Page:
Rich Menus

You may remember that
last week
I described the textual separators that we use in Office 12 menus
to improve
a few
specific scenarios.

Another way we've enhanced menus is a design we call "rich menus."

The idea is simple: include descriptive content within the menu itself to
help people find the right choice. Although
Super Tooltips provide another
mechanism to add descriptions to commands, rich menus are ideally suited for
short menus in which the feature names themselves wouldn't necessarily be
successful at conveying what a feature is for.

Take, for example, the very useful
Freeze Panes feature in Excel. This
feature makes it possible to "freeze" part of the grid on the screen so that you
can see it even as you scroll a different part independently. It is frequently
used to keep a set of title cells in view as the data scrolls next to it.

Many people wish there was a way to do this in Excel, but can't figure out
how. Even if they stumble upon the "Freeze Panes" item on the Window menu,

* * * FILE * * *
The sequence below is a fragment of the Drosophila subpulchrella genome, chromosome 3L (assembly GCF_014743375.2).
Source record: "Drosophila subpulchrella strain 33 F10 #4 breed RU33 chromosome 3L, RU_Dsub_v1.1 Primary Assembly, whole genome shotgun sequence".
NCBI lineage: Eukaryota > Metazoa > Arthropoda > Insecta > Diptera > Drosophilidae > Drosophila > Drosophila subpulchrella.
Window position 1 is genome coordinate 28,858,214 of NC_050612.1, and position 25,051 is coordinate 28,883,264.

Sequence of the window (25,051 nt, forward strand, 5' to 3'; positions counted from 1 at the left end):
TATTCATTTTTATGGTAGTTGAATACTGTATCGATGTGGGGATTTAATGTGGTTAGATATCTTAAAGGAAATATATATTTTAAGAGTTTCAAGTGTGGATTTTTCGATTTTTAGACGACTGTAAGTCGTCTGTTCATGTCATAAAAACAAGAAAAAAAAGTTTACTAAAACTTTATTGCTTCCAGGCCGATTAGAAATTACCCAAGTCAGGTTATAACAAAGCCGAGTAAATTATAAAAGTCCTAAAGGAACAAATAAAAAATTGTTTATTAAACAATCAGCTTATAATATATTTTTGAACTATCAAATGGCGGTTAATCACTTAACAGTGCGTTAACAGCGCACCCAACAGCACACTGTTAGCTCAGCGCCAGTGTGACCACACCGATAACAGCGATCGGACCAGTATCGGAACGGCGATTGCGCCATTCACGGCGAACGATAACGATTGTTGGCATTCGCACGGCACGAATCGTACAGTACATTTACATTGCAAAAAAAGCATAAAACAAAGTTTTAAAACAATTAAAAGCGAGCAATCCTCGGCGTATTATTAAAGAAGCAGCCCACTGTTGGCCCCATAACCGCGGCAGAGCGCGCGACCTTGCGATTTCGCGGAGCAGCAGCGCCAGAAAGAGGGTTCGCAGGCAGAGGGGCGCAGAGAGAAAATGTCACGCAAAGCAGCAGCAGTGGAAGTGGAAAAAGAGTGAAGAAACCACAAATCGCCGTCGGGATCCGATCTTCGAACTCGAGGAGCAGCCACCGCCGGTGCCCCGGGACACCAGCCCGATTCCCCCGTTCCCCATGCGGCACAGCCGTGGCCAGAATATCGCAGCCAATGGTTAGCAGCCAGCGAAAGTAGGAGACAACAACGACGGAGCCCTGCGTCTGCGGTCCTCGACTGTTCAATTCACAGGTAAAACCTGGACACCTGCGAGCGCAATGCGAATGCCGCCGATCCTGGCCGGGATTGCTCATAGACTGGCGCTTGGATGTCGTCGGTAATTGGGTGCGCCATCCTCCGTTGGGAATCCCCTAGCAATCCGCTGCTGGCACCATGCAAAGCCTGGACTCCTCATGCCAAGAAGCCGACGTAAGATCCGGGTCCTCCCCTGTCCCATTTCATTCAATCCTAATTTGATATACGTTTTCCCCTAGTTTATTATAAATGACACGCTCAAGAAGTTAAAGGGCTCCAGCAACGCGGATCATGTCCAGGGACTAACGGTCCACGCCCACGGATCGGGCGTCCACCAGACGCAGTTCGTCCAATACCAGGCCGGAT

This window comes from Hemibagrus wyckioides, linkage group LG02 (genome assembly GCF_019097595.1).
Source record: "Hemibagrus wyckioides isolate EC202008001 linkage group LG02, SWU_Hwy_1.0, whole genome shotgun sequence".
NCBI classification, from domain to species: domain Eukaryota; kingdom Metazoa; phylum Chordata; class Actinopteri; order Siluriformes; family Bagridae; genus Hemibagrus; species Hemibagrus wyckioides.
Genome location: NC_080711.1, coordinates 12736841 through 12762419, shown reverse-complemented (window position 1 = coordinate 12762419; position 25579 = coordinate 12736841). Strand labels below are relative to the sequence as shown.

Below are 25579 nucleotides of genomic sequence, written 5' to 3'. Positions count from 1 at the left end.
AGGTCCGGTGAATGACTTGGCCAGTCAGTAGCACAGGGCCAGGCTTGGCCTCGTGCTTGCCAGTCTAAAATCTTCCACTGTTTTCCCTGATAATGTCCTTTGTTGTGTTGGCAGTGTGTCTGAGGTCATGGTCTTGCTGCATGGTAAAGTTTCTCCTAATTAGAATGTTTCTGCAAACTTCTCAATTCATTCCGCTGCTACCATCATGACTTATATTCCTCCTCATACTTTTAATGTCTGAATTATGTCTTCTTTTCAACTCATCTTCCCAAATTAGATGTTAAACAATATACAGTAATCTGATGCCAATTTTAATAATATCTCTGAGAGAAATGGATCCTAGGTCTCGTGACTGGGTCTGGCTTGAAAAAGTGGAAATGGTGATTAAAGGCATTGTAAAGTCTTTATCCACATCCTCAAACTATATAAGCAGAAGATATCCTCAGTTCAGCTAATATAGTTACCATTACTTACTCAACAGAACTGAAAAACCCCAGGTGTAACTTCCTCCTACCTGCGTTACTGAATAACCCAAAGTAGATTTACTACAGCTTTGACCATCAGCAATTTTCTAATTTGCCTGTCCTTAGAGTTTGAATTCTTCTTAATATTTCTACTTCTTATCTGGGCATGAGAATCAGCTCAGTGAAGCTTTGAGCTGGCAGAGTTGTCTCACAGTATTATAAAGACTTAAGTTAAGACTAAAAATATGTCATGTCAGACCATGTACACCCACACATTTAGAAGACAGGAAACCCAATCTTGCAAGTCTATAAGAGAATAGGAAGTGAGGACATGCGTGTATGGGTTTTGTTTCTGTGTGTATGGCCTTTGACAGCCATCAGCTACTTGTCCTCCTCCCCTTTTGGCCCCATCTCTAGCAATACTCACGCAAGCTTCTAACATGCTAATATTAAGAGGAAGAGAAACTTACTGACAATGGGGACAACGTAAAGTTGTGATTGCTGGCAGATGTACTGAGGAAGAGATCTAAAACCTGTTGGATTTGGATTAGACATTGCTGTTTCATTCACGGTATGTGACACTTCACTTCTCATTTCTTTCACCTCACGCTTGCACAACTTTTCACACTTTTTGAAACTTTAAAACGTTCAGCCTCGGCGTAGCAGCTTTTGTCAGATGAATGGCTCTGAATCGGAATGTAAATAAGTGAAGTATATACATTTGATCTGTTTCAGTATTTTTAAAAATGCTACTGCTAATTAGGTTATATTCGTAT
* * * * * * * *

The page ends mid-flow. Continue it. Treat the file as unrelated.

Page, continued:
clicking it provides no real hint of how it is to be used. Turning it on doesn't
make it clear what it's used for and, in fact, can make it seem like your
spreadsheet is broken.

Although power users couldn't live without Freeze Panes,
few people stumble upon it and are able to use it by themselves. Eventually,
someone shows them what it's for and how to use it, or they are motivated to
read a book or web site in which they are walked through how it works. In fact,
thousands of web pages are devoted to imparting the trick to the uninitiated.

In Excel 12, here's what you see when you click the Freeze Panes button in
the Ribbon:

This screenshot illustrates a couple of different parts of the Office 12 UI.

First, it's a rich menu, meaning that a short description follows the name of
the feature. This makes it straightforward for someone to discover what a
feature is used for.

Second, following our design tenet of trying to make it easy to get the most
commonly sought-after results in a single click, you can now freeze the first
row or column, regardless of the selection. This is the most common use of
Freeze Panes, and through this menu, many people will be able to use the feature
who never could figure it out before.

Third, it shows the
again, in this case separating the two different classes of
"Freeze Panes" functionality.

All of these enhancements conspire to help people use a part of Excel they
might not otherwise have been able to figure out.